Mickelson completes wire-to-wire Phoenix romp
Phil Mickelson fired a four-under par 67 on Sunday to complete a wire-to-wire victory in the $6.2 million US PGA Phoenix Open, capturing his 41st career title by four strokes.
It was the first time a player led every round alone on the way to a tour title since Rory McIlroy's breakthrough Major triumph at the 2011 US Open.
"I played really good golf," Mickelson said. "This is how I've been playing for a while and it feels really good to get that golf out of me when I'm at a big tournament."
Together with a dominant victory a week ago by Tiger Woods at Torrey Pines, Mickelson's triumph showed that two of the game's most popular stars are in top early season form with the year's first major looming in April at the Masters.
The 42-year-old left-hander, a three-time Masters champion, won for the first time since last year's Pebble Beach National Pro-Am.
"It's important to start building momentum but it's more important what you do closer to Augusta," Mickelson said. "You have got to deal with some of the greatest pressure you will ever deal with at Augusta."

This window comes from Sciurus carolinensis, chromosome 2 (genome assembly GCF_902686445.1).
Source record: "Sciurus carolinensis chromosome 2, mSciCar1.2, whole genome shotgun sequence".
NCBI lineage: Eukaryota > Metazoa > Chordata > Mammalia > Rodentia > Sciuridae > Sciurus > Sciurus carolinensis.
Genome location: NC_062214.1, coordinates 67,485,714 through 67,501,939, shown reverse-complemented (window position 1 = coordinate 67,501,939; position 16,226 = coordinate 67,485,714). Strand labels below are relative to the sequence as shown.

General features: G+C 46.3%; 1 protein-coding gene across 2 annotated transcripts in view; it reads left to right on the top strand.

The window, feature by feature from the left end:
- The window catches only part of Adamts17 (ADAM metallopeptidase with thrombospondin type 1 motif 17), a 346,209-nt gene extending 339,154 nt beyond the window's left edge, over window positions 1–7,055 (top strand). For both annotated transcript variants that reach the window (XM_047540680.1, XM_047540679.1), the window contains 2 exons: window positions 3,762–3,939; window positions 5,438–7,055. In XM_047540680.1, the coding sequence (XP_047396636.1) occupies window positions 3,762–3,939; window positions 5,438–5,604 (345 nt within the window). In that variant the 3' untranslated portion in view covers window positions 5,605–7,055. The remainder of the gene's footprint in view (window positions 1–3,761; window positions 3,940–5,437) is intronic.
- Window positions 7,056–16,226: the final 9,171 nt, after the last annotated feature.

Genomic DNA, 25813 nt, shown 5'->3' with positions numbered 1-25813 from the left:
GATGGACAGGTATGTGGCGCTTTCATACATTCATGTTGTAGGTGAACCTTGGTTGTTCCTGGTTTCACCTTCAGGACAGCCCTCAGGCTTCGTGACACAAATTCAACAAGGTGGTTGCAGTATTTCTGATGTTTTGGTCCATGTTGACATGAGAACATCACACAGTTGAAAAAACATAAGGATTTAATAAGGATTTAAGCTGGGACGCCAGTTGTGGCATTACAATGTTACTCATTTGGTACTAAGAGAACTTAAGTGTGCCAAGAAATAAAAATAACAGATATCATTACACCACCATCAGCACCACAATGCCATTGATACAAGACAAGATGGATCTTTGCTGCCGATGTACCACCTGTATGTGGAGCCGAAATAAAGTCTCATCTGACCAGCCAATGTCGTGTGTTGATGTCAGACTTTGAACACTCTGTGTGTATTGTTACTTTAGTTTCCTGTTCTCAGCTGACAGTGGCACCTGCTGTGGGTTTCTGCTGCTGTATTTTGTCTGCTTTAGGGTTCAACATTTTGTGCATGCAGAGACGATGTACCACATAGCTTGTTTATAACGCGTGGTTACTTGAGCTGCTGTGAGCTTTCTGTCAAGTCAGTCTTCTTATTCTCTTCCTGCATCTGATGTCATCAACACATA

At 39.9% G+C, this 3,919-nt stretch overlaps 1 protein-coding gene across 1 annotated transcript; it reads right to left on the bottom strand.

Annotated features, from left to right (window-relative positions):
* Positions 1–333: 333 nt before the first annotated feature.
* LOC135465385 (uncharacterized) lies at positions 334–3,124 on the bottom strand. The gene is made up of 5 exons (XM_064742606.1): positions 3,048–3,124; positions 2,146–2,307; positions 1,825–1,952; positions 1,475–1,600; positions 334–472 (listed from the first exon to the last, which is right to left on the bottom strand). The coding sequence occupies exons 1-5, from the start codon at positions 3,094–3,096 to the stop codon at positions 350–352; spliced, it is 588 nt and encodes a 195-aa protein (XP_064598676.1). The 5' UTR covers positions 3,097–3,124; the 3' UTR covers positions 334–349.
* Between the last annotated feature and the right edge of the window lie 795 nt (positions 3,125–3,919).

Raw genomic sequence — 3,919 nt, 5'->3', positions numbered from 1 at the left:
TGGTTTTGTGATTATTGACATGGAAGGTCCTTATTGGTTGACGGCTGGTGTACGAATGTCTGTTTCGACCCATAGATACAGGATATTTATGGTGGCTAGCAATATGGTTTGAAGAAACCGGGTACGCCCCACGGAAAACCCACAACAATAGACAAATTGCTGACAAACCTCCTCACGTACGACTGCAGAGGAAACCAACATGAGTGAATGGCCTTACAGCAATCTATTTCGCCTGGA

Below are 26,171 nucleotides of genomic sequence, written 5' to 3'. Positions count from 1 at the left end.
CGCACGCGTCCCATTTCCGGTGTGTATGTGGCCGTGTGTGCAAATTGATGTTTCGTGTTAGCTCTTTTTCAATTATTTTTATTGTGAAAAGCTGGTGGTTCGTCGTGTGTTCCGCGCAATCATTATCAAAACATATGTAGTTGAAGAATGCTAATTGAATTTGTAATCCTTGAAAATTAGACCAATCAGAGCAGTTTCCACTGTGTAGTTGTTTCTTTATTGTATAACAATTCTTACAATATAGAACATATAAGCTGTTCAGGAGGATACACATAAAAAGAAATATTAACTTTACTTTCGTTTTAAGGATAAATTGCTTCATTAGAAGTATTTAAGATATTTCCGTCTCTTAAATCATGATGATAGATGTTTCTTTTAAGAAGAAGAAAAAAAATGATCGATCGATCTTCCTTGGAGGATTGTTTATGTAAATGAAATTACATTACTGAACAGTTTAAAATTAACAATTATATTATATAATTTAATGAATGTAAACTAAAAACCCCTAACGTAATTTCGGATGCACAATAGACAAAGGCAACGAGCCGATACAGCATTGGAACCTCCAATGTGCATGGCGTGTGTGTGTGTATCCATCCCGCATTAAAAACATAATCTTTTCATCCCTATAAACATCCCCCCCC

Mickelson missed out on the lowest 72-hole score in PGA history, a 26-under par 254 by Tommy Armour III at the 2003 Texas Open, but settled for a share of the second-lowest 72-hole tournament total in PGA history on 28-under par 256.
On Sunday, Mickelson took a bogey at the par-4 second, answered with birdies on the par-3 fourth and seventh holes, then closed with birdies on the par-5 13th and 15th holes as well as the par-4 17th.
"I was nervous at the start," Mickelson said. "When you haven't won (in a while), you want it bad. I had to get control of my thoughts after the first few holes. I had to think about what I wanted to do with my shots."
Brandt Snedeker was second on 260 after a closing 65 with fellow American Scott Piercy finishing with a 61 to stand on 261, one stroke ahead of Ryan Moore and four better than Ryan Palmer.
Mickelson captured his third Phoenix Open title after triumphs in 1996 and 2005, matching the record shared by Arnold Palmer, Mark Calcavecchia and Gene Littler.
Mickelson flirted with a 59 before settling for a first-round 60, carded a second-round 65 that was marred by a double bogey at 18, and followed with a 64 on Saturday to seize a six-stroke lead entering Sunday.
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